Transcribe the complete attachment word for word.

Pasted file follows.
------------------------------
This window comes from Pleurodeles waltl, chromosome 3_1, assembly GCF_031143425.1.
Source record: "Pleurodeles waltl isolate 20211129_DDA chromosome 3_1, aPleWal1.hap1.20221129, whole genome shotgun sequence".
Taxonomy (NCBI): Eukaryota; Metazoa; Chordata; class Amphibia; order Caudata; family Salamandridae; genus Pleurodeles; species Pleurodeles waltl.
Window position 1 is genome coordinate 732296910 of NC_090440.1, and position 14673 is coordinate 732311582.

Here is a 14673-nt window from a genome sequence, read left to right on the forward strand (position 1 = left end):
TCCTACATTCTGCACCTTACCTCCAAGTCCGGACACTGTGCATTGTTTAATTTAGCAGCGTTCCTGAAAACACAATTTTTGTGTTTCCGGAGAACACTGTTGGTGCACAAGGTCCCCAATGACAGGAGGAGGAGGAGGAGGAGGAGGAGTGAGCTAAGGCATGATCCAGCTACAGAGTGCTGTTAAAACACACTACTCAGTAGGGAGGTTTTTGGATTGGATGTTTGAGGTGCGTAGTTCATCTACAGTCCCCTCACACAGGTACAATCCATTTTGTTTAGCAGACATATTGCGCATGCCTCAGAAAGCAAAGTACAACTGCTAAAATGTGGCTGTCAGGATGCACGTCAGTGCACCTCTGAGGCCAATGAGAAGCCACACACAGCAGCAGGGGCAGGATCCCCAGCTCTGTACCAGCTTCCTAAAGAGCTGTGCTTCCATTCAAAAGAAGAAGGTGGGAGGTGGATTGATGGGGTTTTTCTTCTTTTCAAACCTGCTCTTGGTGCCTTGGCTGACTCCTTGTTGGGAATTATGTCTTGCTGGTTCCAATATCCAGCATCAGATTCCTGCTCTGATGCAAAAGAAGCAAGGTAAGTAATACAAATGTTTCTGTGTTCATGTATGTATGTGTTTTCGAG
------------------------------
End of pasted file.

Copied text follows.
This window comes from Pleurodeles waltl, chromosome 3_1, assembly GCF_031143425.1.
Source record: "Pleurodeles waltl isolate 20211129_DDA chromosome 3_1, aPleWal1.hap1.20221129, whole genome shotgun sequence".
Taxonomy (NCBI): Eukaryota; Metazoa; Chordata; class Amphibia; order Caudata; family Salamandridae; genus Pleurodeles; species Pleurodeles waltl.
Window position 1 is genome coordinate 732296910 of NC_090440.1, and position 14673 is coordinate 732311582.

Here is a 14673-nt window from a genome sequence, read left to right on the forward strand (position 1 = left end):
TCCTACATTCTGCACCTTACCTCCAAGTCCGGACACTGTGCATTGTTTAATTTAGCAGCGTTCCTGAAAACACAATTTTTGTGTTTCCGGAGAACACTGTTGGTGCACAAGGTCCCCAATGACAGGAGGAGGAGGAGGAGGAGGAGGAGTGAGCTAAGGCATGATCCAGCTACAGAGTGCTGTTAAAACACACTACTCAGTAGGGAGGTTTTTGGATTGGATGTTTGAGGTGCGTAGTTCATCTACAGTCCCCTCACACAGGTACAATCCATTTTGTTTAGCAGACATATTGCGCATGCCTCAGAAAGCAAAGTACAACTGCTAAAATGTGGCTGTCAGGATGCACGTCAGTGCACCTCTGAGGCCAATGAGAAGCCACACACAGCAGCAGGGGCAGGATCCCCAGCTCTGTACCAGCTTCCTAAAGAGCTGTGCTTCCATTCAAAAGAAGAAGGTGGGAGGTGGATTGATGGGGTTTTTCTTCTTTTCAAACCTGCTCTTGGTGCCTTGGCTGACTCCTTGTTGGGAATTATGTCTTGCTGGTTCCAATATCCAGCATCAGATTCCTGCTCTGATGCAAAAGAAGCAAGGTAAGTAATACAAATGTTTCTGTGTTCATGTATGTATGTGTTTTCGAG